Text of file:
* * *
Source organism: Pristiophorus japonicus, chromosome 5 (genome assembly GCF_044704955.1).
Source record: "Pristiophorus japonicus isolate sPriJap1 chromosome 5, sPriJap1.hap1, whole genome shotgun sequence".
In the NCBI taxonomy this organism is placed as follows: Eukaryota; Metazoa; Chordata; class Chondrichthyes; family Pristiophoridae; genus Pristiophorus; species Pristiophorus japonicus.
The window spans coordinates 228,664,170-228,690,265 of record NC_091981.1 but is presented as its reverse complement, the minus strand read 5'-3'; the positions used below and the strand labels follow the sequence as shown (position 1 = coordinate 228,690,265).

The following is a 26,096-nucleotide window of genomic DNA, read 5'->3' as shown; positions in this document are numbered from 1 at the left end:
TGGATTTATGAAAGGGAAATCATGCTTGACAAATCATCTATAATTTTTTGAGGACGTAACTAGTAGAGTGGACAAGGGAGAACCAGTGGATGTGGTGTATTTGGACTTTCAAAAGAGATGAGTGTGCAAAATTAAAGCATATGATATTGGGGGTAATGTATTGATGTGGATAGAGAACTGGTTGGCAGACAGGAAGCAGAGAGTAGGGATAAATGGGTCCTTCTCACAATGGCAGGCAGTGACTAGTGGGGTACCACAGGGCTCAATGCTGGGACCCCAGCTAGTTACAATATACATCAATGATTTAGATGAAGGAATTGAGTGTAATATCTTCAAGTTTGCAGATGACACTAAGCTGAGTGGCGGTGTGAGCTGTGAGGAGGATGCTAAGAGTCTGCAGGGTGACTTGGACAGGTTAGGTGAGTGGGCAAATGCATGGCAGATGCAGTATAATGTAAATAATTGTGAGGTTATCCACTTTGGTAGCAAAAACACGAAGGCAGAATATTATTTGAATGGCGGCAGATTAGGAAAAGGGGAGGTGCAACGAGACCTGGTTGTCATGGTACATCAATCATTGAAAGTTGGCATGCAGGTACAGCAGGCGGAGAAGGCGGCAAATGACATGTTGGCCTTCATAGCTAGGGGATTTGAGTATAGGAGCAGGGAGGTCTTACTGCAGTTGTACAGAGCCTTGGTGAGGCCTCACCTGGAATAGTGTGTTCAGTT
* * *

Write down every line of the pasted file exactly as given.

Source organism: Pristiophorus japonicus, chromosome 5 (genome assembly GCF_044704955.1).
Source record: "Pristiophorus japonicus isolate sPriJap1 chromosome 5, sPriJap1.hap1, whole genome shotgun sequence".
In the NCBI taxonomy this organism is placed as follows: Eukaryota; Metazoa; Chordata; class Chondrichthyes; family Pristiophoridae; genus Pristiophorus; species Pristiophorus japonicus.
The window spans coordinates 228,664,170-228,690,265 of record NC_091981.1 but is presented as its reverse complement, the minus strand read 5'-3'; the positions used below and the strand labels follow the sequence as shown (position 1 = coordinate 228,690,265).

The following is a 26,096-nucleotide window of genomic DNA, read 5'->3' as shown; positions in this document are numbered from 1 at the left end:
TGGATTTATGAAAGGGAAATCATGCTTGACAAATCATCTATAATTTTTTGAGGACGTAACTAGTAGAGTGGACAAGGGAGAACCAGTGGATGTGGTGTATTTGGACTTTCAAAAGAGATGAGTGTGCAAAATTAAAGCATATGATATTGGGGGTAATGTATTGATGTGGATAGAGAACTGGTTGGCAGACAGGAAGCAGAGAGTAGGGATAAATGGGTCCTTCTCACAATGGCAGGCAGTGACTAGTGGGGTACCACAGGGCTCAATGCTGGGACCCCAGCTAGTTACAATATACATCAATGATTTAGATGAAGGAATTGAGTGTAATATCTTCAAGTTTGCAGATGACACTAAGCTGAGTGGCGGTGTGAGCTGTGAGGAGGATGCTAAGAGTCTGCAGGGTGACTTGGACAGGTTAGGTGAGTGGGCAAATGCATGGCAGATGCAGTATAATGTAAATAATTGTGAGGTTATCCACTTTGGTAGCAAAAACACGAAGGCAGAATATTATTTGAATGGCGGCAGATTAGGAAAAGGGGAGGTGCAACGAGACCTGGTTGTCATGGTACATCAATCATTGAAAGTTGGCATGCAGGTACAGCAGGCGGAGAAGGCGGCAAATGACATGTTGGCCTTCATAGCTAGGGGATTTGAGTATAGGAGCAGGGAGGTCTTACTGCAGTTGTACAGAGCCTTGGTGAGGCCTCACCTGGAATAGTGTGTTCAGTT